Armour: Shield, Helmet, Cuirass, Greaves

The Shield


A hoplite's main form of protection was his shield (in Greek, aspis - not hoplon as is sometimes thought). These were round, so that nothing could catch on them in the tight formations of battle (called the phalanx). As we can see from the carving to the right, shields were big enough to cover a hoplite from chin to thigh. The size ranged from 80-100cm.


Shields gave a hoplite good protection, but the idea was that they helped protect the man to his left. A hoplite would himself be partly protected  by the shield of the man to his own right. In the phalanx the shields overlapped slightly, and so a sort of wall of shields was formed (see picture below right). This was one of the main reasons the phalanx was so strong.






The Bowl Shape


Shields were also bowl-shaped. There was a rim, and inside this the shield bulged out. We can see this in the photo below of a bronze statue where the shield is seen from the side. This made the shield much harder to make. However it was very useful. Can you guess why?


Shields weighed about 7kg (15lbs) and could get heavy if carried for a long time. The bowl shape was perfect for resting the shield on the shoulder. We see this in the vase painting below right.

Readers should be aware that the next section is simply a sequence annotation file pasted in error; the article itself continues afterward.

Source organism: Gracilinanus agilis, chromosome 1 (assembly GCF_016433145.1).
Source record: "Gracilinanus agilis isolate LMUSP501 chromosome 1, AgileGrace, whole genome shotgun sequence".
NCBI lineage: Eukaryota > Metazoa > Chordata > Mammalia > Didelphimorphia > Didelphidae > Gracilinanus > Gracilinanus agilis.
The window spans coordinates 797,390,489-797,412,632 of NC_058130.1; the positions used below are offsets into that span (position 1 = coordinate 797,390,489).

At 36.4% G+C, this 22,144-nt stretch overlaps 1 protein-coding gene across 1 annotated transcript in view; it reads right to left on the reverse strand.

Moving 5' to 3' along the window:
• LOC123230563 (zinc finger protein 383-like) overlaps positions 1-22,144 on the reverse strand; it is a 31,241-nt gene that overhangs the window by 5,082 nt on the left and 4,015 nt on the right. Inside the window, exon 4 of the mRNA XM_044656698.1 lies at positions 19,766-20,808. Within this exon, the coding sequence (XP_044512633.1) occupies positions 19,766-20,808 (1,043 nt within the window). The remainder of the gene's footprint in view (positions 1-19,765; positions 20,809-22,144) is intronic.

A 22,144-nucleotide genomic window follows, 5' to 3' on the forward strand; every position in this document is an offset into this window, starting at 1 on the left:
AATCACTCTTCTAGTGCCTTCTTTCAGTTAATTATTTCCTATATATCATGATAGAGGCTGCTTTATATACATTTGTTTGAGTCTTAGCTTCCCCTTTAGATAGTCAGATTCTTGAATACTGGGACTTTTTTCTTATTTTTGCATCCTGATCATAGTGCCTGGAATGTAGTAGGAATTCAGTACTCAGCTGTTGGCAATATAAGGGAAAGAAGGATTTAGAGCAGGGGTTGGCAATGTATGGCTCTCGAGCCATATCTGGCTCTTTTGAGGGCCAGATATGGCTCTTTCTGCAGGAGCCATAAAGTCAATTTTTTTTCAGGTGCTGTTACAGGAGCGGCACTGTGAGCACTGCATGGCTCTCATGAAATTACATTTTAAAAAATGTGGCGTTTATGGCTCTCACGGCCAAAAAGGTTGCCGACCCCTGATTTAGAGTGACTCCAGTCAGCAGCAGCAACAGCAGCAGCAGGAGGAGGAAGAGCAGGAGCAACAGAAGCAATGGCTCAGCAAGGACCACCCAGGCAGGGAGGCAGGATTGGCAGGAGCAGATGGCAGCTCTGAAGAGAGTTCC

What was a shield made from?

Shields were mainly made of wood. Inside, handles were fitted and nailed into place. You can see the shape of the handles in the carving at the top of this page and in the picture below. The forearm went through a bronze band called the porpax, and the hand grasped a rope near the rim, called the antilabe.

The nails were flattened on the outside, then the front of the shield was covered with a layer of bronze, beaten into shape and wrapped round the rim. Sometimes ox hide was used instead of bronze. The inside was also lined with leather.


Shield Designs


Hoplites painted a huge variety of pictures on their shields. Some examples are shown right (see also the re-enactors' shields above). The pictures range from simple patterns like diamonds, to letters, to animals and plants, to objects like anchors and tripods. Why did they do this?


1. Sometimes the design stood for the hoplite's clan (his extended family).


2. Sometimes the letters stood for a city - for example A for Athens, or Λ (Greek letter lambda, or L) for Lakedaimon (meaning Sparta).


3. Often the design stood for a quality the hoplite wished to have. A bull, ram or lion stood for strength and might, a snake for striking power and speed, a scorpion for deadliness, a hare for speed, an anchor for steadfastness, a fighting cock for courage, and so on.


4. The designs also allowed hoplites to identify each other. In the thick of battle, when everyone was wearing helmets over their faces, it was hard to tell who was who!



A hoplite was also protected by a helmet, usually made of bronze. There are many kinds. Most had a crest on top - a row of horsehair  meant to look like a horse's mane, to help scare the enemy. The helmets we have in museums lost these crests long ago.

The pictures to the right show two examples of one of the most popular kinds of helmet - the Corinthian. The re-enactors above are all wearing Corinthian helmets.